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In this episode of the Strange Horizons podcast, editor Anaea Lay presents poetry from the February issues of Strange Horizons.

  • "After the Changeling Incantation" by John Philip Johnson, read by Diane Severson Mori. You can read the full text of the poem and more about John here.
  • "A Spell for Rebuilding Your Lover Out of Snow" by Peter Chiykowski, read by Peter Chiykowski. You can read the full text of the poem and more about Peter here.
  • "From the Record" by Susan Carlson, read by Kristopher Goorhuis. You can read the full text of the poem and more about Susan here.
  • "Ex Machina" by Natalia Theodoridou, read by Kate Baker. You can read the full text of the poem and more about Natalia here.
  • "On an Iranian Goblet, 5,000 Years Old" by Alicia Cole read by Ciro Faienza. You can read the full text of the poem and more about Alicia here.
  • "Disturbance" by Jude Alford read by Amal El-Mohtar. You can read the full text of the poem and more about Jude here.

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Alicia Cole is a writer and artist in Huntsville, Alabama. She's an Irish-American, autistic, dyscalculic, 2E, MAD, bisexual, genderfluid, survivor woman (one), who is an alt-spiritual practitioner.  Her poetry has recently appeared in Reckoning, isacoustic*, and NILVX. She's a studio artist at InsideOut Studio at Lowe Mill, a studio for disabled adults, and she attends Merrimack Hall, a performing arts school for the disabled.  She lives with her husband, five animals, and some plants, and loves tea, coffee, and claw machines. Her favorite holiday is Halloween.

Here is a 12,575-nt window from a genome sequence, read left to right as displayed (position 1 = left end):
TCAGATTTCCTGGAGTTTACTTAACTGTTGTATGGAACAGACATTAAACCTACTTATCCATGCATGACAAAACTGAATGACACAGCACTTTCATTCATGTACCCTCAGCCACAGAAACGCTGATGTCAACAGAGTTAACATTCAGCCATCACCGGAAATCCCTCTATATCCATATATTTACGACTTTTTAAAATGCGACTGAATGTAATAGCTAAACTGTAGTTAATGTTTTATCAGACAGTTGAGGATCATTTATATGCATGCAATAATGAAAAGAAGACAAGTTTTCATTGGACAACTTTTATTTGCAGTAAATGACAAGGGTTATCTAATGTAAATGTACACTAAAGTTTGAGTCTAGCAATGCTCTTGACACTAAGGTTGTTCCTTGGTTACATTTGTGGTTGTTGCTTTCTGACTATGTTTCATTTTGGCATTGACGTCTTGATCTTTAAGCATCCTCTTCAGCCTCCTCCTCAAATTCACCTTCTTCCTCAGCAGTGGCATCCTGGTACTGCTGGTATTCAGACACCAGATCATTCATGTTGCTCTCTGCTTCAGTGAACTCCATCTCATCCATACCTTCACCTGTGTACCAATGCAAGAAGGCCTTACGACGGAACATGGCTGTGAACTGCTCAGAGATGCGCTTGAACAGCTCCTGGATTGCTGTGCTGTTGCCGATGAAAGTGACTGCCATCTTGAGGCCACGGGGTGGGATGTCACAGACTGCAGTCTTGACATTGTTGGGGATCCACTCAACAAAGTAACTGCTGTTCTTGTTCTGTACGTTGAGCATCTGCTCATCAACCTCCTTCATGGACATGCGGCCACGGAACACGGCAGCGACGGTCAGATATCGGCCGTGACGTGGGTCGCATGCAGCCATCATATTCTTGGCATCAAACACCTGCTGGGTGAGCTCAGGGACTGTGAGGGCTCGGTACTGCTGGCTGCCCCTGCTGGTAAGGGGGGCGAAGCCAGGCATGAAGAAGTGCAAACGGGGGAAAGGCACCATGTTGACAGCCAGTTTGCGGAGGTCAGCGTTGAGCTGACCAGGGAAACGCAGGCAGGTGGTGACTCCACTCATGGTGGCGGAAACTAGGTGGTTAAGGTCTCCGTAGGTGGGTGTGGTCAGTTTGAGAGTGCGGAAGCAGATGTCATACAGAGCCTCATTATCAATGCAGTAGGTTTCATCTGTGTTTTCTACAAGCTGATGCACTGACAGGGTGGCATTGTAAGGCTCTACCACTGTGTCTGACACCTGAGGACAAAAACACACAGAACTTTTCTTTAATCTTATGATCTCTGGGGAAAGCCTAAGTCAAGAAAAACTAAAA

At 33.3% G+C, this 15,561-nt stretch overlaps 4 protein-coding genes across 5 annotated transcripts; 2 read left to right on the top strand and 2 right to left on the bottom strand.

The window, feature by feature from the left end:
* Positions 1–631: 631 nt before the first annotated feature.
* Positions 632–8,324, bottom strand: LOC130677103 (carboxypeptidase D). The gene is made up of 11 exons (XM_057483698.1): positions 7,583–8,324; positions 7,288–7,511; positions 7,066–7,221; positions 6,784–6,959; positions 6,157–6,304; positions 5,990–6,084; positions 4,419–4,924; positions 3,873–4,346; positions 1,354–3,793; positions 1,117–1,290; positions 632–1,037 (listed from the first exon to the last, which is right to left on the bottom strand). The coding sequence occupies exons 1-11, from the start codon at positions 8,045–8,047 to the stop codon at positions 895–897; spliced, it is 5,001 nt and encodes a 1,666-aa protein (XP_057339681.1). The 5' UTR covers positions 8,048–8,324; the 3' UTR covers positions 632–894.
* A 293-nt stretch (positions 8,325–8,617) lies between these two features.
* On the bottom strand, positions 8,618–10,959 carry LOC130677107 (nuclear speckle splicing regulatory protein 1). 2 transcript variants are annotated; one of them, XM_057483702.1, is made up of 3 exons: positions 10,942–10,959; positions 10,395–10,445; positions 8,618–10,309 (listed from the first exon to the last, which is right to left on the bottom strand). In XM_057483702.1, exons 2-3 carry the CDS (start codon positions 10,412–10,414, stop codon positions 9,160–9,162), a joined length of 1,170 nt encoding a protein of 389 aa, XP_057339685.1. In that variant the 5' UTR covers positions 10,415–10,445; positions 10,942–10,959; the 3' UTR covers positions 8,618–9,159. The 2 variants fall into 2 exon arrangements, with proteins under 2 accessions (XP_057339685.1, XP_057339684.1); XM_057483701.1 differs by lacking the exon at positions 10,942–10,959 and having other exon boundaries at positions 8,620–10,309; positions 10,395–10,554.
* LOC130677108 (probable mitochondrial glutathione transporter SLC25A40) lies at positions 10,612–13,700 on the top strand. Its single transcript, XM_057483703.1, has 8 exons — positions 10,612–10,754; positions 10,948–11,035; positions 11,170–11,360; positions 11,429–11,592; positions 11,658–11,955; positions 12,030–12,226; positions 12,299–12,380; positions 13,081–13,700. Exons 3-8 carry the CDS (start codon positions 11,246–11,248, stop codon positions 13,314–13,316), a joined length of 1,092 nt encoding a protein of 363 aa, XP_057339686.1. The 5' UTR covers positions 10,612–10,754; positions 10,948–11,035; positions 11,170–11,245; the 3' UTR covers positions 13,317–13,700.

Amal El-Mohtar is the Nebula-nominated author of The Honey Month, a collection of poetry and very short fiction written to the taste of twenty-eight different kinds of honey. She has thrice won the Rhysling Award for Best Short Poem and once received the 2012 Richard Jeffries Society Poetry Prize. Her short fiction has appeared in multiple venues online and in print, including Apex, Strange Horizons, Lackington's, and the special "Women Destroy Science Fiction" issue of Lightspeed magazine. She also edits Goblin Fruit, a web quarterly dedicated to fantastical poetry, with Caitlyn A. Paxson. She reviews books for Lightspeed and short fiction for Tor.com. Find her online at amalelmohtar.com or on Twitter @tithenai.